Thursday, May 7, 2015

Etiquette's Best Teacher

Won't you come to my tea party? ~1895

The Best Teacher of Etiquette and  Other Etiquette Tidbits


The Best Teacher of Etiquette~  
The best book of etiquette is that "great" one, the best society. If you feel awkward or uncertain, watch people whose manners show that they are conversant with all that is best. In imitating them you will not be apt to make mistakes. 
The average American girl is quick at recognizing her mistakes and seldom repeats one after she realizes her error. She is kind of heart and sympathetic, and because of her quick wit, and these two virtues, she will always be a gentlewoman in the best sense of the word.  From The Ladies' Home Journal, 1897 

Etiquette Overdone~  
The good people of the church gave the poor children of the parish a bountiful dinner, and the delight of the youngsters was much more manifest than their table manners. One little fellow was discovered clutching a jam tart in one fist and a lump of pudding in the other. He was reproved for his breach of etiquette, and took the reproach very meekly. But a moment later he turned to the diner next to him and remarked regretfully: "The troubles about these here table manners is that they was invented by somebody who wasn't never really hungry!" From The Sausalito News, 1916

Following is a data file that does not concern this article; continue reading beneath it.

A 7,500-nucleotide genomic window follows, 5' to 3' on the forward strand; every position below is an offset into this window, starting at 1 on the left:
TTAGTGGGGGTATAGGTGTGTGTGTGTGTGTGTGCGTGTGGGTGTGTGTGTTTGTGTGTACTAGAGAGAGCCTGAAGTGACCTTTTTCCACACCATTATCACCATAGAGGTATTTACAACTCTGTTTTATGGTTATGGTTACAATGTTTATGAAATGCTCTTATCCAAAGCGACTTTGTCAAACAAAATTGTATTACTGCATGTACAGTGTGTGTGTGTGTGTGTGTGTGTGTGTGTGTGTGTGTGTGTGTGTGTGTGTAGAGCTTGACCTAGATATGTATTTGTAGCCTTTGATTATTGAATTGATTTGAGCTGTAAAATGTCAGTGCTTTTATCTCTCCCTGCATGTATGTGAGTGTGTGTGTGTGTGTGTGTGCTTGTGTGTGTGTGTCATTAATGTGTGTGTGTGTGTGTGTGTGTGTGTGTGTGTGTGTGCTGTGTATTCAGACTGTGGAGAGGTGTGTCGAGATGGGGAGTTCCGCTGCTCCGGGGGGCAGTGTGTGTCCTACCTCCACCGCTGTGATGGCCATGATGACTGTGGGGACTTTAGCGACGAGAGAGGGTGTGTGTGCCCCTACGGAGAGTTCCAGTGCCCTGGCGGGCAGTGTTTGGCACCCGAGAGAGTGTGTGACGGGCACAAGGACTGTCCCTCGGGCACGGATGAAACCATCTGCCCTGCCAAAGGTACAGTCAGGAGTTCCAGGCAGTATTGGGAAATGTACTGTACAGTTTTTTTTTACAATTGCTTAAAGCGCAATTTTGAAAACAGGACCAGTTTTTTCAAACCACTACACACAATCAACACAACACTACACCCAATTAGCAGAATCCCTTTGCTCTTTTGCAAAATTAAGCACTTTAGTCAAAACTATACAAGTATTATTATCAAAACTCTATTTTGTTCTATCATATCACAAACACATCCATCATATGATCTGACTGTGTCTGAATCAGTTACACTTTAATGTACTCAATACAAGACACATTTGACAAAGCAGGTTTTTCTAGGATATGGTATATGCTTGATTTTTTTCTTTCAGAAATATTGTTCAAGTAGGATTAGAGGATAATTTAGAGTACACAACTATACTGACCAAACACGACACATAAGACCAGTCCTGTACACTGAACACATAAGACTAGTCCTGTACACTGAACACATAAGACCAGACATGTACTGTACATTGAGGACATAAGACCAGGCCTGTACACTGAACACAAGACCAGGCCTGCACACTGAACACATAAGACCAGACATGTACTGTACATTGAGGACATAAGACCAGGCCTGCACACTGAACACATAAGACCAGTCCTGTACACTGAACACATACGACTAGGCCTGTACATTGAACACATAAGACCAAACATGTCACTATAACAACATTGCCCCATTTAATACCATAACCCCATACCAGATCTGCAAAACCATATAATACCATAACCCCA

Etiquette~ 
"Etiquette" is a French word which originally meant a label indicating tho price or quality, the English "ticket," and in Old French was usually specialized to mean a soldier's billet. 
The phrase "that's the ticket" shows the change to the present meaning of manners according to code. Burke solemnly explained that "etiquette had its original application to those ceremonies and formal observances practiced at courts. The term came afterward to signify certain formal methods used In the transactions between sovereign states."  From The Amador Ledger, 1907

Japanese Etiquette~  
The Japanese young lady now learns fine manners, the etiquette of society, and above all, the arrangement of flowers. The mistress of a house who was unable to arrange them would be regarded as absolutely incompetent to take her place in the world: and not only must she have the artistic sense of color and form, she must be learned in the deeper science of their allegorical significance. Flower language is one of the tongues in which she must be able to converse. From The Sacramento Daily Union, 1891



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